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In World Cup, on to Round Three...

With the second round of the World Cup soccer tournament concluded the main storylines have been the success of teams from the Americas, the early exit of previous stalwarts England, Italy and Spain, the relatively high number of goals, and—at least in the United States—the sudden realization that soccer actually has a strong and passionate following. The dog that hasn’t barked? The pre-tournament meme about Brazil’s unpreparedness to host such a large event and the crime and street protests which were to have shut down various venues.  Clearly, that’s not proven out.  With two weeks to go, some commentators are already wondering aloud whether this will be the most successful World Cup of all time.

That may be a bit dramatic, but the signs are encouraging. Problems exist, of course, as they do in every major global event, and big questions about cost and legacy of the tournament will be asked by Brazilians themselves after the tournament concludes.  Most observers, however, now seem to be content to enjoy Brazil’s famous hospitality and the joy of the beautiful game at the highest international level.

And what a competition it’s been. Goalies have stolen the show. The U.S.’ Tim Howard, Mexico’s Memo Ochoa, Brazil’s Júlio César, Costa Rica’s Keylor Navas, and others have become international celebrities as a result of their acrobatic, gravity-defying saves. Nonetheless, more goals have already been scored to this point in the tournament this year than were scored in the full 2010 tournament, and that has made the games suspenseful and fun to watch. 

The Americas have shined. Four of the final eight teams are from the Western Hemisphere (Argentina, Brazil, Colombia, Costa Rica); almost half of the total teams from the Americas entered at the beginning of the tournament have made it through to this point. The remaining four teams are from Europe (Belgium, France, Germany, Holland). In head-to-head games, the Americas have an overwhelming advantage versus the rest of the world. Given the draw, perhaps as many as three out of the final four teams will be from the Americas if Costa Rica can find a way to beat an imposing Dutch squad. Incidentally, when was the last time a nation like Costa Rica or Uruguay got so much international exposure? That’s one of the best things about this or any World Cup.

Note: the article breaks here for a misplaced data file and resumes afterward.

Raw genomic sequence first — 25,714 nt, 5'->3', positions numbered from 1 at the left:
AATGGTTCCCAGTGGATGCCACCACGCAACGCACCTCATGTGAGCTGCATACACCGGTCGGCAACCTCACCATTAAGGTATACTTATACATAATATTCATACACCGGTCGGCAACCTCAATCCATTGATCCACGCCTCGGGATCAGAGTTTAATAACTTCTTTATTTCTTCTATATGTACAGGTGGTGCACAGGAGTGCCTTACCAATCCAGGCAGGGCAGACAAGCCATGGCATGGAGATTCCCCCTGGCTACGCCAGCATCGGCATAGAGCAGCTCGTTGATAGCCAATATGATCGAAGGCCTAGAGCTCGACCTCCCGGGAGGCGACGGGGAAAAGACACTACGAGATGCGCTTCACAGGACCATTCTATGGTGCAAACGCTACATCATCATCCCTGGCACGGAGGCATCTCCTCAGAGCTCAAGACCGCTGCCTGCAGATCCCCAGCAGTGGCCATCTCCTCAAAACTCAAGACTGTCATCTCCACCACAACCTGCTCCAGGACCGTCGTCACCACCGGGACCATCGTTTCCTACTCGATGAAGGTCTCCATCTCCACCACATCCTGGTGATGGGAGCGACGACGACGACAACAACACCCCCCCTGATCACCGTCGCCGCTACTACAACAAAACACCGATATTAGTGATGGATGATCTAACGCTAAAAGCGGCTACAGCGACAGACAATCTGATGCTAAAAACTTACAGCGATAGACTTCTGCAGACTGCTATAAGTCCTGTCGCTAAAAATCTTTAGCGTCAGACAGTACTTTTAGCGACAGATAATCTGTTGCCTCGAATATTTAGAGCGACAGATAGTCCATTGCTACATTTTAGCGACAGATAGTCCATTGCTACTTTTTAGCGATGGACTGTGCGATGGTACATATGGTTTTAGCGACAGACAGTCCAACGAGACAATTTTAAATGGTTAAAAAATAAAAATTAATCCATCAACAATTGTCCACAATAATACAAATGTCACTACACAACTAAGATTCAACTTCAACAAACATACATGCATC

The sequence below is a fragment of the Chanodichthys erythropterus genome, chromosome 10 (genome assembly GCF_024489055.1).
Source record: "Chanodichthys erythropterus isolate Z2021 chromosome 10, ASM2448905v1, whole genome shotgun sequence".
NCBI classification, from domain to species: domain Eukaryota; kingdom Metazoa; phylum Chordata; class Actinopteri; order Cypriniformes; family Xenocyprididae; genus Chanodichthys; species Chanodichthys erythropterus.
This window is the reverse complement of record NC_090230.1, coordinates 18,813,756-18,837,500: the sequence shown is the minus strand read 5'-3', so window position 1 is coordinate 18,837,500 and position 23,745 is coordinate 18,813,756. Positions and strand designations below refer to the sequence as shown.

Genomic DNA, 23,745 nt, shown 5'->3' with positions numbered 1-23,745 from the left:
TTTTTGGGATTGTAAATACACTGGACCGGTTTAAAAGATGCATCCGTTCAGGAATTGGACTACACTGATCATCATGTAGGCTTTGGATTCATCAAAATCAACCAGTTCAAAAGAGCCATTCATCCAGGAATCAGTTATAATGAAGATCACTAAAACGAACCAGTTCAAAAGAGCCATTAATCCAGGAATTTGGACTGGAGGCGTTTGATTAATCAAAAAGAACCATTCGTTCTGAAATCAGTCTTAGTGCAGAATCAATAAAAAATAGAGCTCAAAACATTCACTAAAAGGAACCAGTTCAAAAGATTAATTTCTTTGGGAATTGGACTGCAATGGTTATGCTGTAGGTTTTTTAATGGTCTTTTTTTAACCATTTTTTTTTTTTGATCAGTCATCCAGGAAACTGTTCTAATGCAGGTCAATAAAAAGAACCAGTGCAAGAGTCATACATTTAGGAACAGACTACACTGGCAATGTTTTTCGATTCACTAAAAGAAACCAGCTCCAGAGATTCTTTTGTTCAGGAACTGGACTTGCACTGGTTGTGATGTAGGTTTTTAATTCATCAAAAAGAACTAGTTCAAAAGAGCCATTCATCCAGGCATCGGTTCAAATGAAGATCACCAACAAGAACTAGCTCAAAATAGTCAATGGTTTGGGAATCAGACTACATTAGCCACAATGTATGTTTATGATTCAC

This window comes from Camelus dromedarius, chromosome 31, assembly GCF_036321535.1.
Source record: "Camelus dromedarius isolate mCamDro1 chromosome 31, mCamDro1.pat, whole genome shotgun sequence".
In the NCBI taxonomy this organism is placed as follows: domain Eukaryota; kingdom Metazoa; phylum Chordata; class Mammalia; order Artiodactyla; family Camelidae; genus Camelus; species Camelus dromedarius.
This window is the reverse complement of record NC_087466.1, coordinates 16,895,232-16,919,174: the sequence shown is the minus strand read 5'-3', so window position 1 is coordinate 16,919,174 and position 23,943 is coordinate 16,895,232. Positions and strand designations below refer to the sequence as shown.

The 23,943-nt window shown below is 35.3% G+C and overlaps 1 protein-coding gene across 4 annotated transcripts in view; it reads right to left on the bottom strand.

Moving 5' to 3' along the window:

Brazil and Argentina are still in the position to claim their sixth and third championship, respectively, but Brazil will have to get past a determined and creative Colombian team first. And history is on the South Americans’ side: no World Cup championship contested in the Western Hemisphere has ever been won by a team from outside the region; all have been claimed by Argentina, Brazil and Uruguay. With Uruguay eliminated after star player Luis Suárez was sidelined for biting an opponent, that leaves Brazil and Argentina. Surely Argentina’s first Pope is also doing his part in support of the team...

Still, honorable mention has to be given to Mexico, a team that qualified for the tournament by the skin of its teeth yet still made it through to the second round only to fall as a result of a questionable referee’s call; Chile, which was literally an inch or less away from defeating Brazil on a last minute shot that caromed off the crossbar; Costa Rica, which remains alive and has gone deeper into the tournament this year than ever before; and Colombia, also still alive, which some observers claim is the best team right now from South America. Of course one also has to acknowledge the great strides of the U.S. national team and its success in surviving the so-called “group of death” before succumbing to a feisty Belgian team. 

There’s still a lot of soccer to play and to watch, with a number of storylines yet to be written.  On to the third round!

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Eric Farnsworth is vice president of the Americas Society and Council of the Americas in Washington, DC. 



Any opinions expressed in this piece do not necessarily reflect those of Americas Quarterly or its publishers.
Tags: 2014 World Cup, Tim Howard, Brazil

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